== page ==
We shouldn’t condone ‘legal bullying’ in medicare trial

Here’s an article published June 6 by the Canadian Healthcare Network

We shouldn’t condone ‘legal bullying’ in medicare trial

Ronald Kustra

Ronald Kustra

It is unfortunate that Dr. Michael C. Klein, a board member of Canadian Doctors for Medicare, supports the legal bullying of Dr. Brian Day by the governments of Prime Minister Justin Trudeau and B.C. Premier Christy Clark. (See Dr. Day’s trial: crying poor is hard to take seriously.)

As for the legal shenanigans, Dr. Klein’s reportage is totally contradicted by the accounts from the Globe and Mail and the Vancouver Sun’s legal/law courts correspondent, Ian Mulgrew.

Canadians should be alarmed and disgusted that the federal and British Columbia governments are using, misusing and abusing public, taxpayer dollars to bully Vancouver orthopedic surgeon Dr. Day and his co-plaintiffs into financial submission and capitulation in what has been described as “one of the most important trials in recent Canadian history.”

After launching the potentially landmark constitutional challenge seven years ago, Dr. Day and the remaining four co-plaintiffs (two have died!) have been forced to adjourn because they’ve run out of money after spending more than $2 million in legal fees and costs.

Canadians “may never know how much taxpayer money” the government has spent to prolong the case, but “a conservative estimate would be $20 million,” according to Gary Mason, the Globe and Mail’s British Columbia correspondent. Of course, neither Trudeau nor Clark are on the hook personally for one nickel of the $20 million.

Moreover, in lauding Canada’s publicly funded healthcare system, Dr. Klein is forced to rely on anti-privatization dogma because medicare’s abysmal subpar performance and high costs are well-known.

Canada ranks 10th among 11 advanced, industrialized countries and—guess what?—the private hospital and physician sectors play important roles in all nine countries that out-perform Canada’s medicare monopoly.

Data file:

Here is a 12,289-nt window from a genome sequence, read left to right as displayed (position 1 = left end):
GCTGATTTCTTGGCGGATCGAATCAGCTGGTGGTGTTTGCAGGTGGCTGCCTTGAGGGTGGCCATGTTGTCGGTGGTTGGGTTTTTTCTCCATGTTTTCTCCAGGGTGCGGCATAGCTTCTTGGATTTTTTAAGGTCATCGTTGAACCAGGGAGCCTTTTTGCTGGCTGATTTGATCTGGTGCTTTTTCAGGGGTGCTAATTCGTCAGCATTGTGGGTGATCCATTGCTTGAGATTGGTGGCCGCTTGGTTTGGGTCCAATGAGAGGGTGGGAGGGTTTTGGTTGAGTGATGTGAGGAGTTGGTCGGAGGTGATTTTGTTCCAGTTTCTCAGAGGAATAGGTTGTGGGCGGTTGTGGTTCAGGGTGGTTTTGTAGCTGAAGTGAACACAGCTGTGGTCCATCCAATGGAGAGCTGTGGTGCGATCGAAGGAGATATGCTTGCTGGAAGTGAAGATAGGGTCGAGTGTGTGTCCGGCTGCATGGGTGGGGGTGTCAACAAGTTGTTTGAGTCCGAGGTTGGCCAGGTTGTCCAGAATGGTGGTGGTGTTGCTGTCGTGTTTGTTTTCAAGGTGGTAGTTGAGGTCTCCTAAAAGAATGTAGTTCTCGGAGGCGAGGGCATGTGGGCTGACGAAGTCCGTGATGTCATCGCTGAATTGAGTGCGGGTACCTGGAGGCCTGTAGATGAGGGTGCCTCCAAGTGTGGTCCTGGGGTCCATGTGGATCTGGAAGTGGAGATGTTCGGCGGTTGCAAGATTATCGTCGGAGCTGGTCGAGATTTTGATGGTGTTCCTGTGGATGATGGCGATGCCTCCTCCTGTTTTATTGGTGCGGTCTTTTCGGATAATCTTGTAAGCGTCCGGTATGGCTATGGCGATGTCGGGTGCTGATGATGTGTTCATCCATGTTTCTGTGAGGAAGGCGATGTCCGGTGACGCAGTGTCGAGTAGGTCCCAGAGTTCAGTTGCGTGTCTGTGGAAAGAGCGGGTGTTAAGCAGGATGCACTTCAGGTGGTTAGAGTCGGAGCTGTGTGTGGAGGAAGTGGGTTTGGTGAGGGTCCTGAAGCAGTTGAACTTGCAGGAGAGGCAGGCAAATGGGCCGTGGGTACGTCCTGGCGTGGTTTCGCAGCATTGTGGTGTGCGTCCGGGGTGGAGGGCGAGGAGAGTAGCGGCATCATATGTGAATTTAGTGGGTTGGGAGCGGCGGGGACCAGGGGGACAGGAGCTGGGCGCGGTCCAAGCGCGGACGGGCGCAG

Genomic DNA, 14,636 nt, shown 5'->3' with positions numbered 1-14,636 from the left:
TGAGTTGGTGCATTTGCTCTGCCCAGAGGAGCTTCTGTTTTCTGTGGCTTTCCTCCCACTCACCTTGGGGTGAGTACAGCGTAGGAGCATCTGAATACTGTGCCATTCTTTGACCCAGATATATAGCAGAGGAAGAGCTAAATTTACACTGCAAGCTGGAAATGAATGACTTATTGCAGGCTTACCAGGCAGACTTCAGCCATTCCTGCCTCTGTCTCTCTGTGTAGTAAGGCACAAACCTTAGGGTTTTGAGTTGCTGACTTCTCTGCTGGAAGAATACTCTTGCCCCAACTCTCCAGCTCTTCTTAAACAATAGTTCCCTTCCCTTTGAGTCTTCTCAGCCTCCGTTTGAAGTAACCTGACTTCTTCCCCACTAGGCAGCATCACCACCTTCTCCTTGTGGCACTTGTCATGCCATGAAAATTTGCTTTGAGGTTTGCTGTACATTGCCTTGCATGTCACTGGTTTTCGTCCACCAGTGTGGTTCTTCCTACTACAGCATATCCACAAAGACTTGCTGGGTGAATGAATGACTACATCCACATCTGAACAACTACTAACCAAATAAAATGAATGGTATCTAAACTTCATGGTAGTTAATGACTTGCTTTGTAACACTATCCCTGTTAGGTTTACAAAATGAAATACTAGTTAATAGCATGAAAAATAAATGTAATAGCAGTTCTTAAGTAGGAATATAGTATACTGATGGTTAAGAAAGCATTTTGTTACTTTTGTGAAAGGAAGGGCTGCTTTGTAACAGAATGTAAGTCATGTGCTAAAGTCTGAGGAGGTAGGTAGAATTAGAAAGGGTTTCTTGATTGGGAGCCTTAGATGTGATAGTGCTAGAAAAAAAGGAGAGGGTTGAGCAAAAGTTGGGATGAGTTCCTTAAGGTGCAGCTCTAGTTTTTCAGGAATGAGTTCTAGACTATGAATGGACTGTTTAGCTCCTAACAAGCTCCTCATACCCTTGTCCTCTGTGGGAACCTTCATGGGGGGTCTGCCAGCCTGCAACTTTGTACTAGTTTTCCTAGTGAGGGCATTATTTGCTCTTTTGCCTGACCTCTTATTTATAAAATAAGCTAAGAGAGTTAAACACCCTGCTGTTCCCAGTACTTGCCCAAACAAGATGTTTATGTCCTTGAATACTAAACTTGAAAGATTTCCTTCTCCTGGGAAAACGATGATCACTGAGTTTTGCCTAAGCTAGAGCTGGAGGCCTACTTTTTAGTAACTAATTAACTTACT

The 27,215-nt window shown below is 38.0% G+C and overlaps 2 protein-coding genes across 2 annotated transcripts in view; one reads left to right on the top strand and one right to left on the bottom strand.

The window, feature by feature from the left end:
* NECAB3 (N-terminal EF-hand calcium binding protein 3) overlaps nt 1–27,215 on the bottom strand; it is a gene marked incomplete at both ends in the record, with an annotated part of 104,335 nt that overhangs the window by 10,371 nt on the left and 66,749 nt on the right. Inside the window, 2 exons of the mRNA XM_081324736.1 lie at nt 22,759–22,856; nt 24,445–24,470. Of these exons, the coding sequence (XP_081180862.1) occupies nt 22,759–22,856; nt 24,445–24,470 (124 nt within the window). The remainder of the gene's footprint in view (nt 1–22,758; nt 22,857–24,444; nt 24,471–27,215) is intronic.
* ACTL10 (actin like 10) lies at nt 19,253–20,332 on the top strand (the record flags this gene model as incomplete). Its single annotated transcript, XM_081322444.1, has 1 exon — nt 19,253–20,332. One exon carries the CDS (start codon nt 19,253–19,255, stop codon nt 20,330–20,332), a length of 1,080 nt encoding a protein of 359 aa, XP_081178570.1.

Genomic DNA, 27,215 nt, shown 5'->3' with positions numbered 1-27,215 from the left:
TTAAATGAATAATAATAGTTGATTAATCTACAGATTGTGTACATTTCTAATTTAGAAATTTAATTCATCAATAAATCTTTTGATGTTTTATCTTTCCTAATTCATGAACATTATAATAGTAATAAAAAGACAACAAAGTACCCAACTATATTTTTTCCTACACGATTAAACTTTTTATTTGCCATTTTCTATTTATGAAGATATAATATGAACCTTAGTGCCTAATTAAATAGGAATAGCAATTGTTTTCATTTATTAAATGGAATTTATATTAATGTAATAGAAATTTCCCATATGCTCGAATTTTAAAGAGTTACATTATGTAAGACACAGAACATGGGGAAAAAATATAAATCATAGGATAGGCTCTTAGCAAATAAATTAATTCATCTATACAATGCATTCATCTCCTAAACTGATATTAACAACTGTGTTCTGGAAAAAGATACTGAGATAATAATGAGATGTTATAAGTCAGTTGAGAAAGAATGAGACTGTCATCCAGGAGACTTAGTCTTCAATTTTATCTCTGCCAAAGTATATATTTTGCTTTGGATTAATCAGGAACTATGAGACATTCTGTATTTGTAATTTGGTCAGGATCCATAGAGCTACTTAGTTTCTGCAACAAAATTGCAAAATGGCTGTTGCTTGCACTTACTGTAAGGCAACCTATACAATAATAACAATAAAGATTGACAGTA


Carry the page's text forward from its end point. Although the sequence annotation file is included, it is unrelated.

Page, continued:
Medicare monopolists have spent more than five decades building a wall to protect the status quo and to shelter the unionized workforce. (When it comes to building a wall, they could teach President Trump a thing or two.)

Canadians, as patients and as taxpayers, deserve much, much better with a healthcare system that is sustainable and designed for the 21st century, not the 1960s. Like many patients in their 50s and 60s, medicare has a number of chronic conditions. Its performance is dismal and its future is bleak.

It is time to:

  • Provide Canadian patients with choice in their own country.
  • Provide patients with the same access that is available to professional athletes, WCB clients, the military and federal prisoners.
  • Introduce a Healthcare Guarantee, as described by the Senate committee chaired by former Liberal Senator Michael Kirby.
  • Make medicare sustainable and accountable.
  • Inject reality into the politics of healthcare.
  • Value and encourage the innovation and contributions that the private sector can bring.
  • Reframe and modernize medicare for the 21st century.

Ronald Kustra is the spokesperson and a board member of the Association of Canadians for Sustainable Medicare, a non-profit society registered in Alberta.

 

Canada’s government-run health care system – Medicare -- is a monopoly that prohibits private hospital and private physician care. Medicare is a subpar performer, ranking 10th among 11 advanced countries. Canadians deserve much better! Patients deserve timely access to quality care and choice of hospitals and physicians. Taxpayers deserve much more value for their tax dollars.

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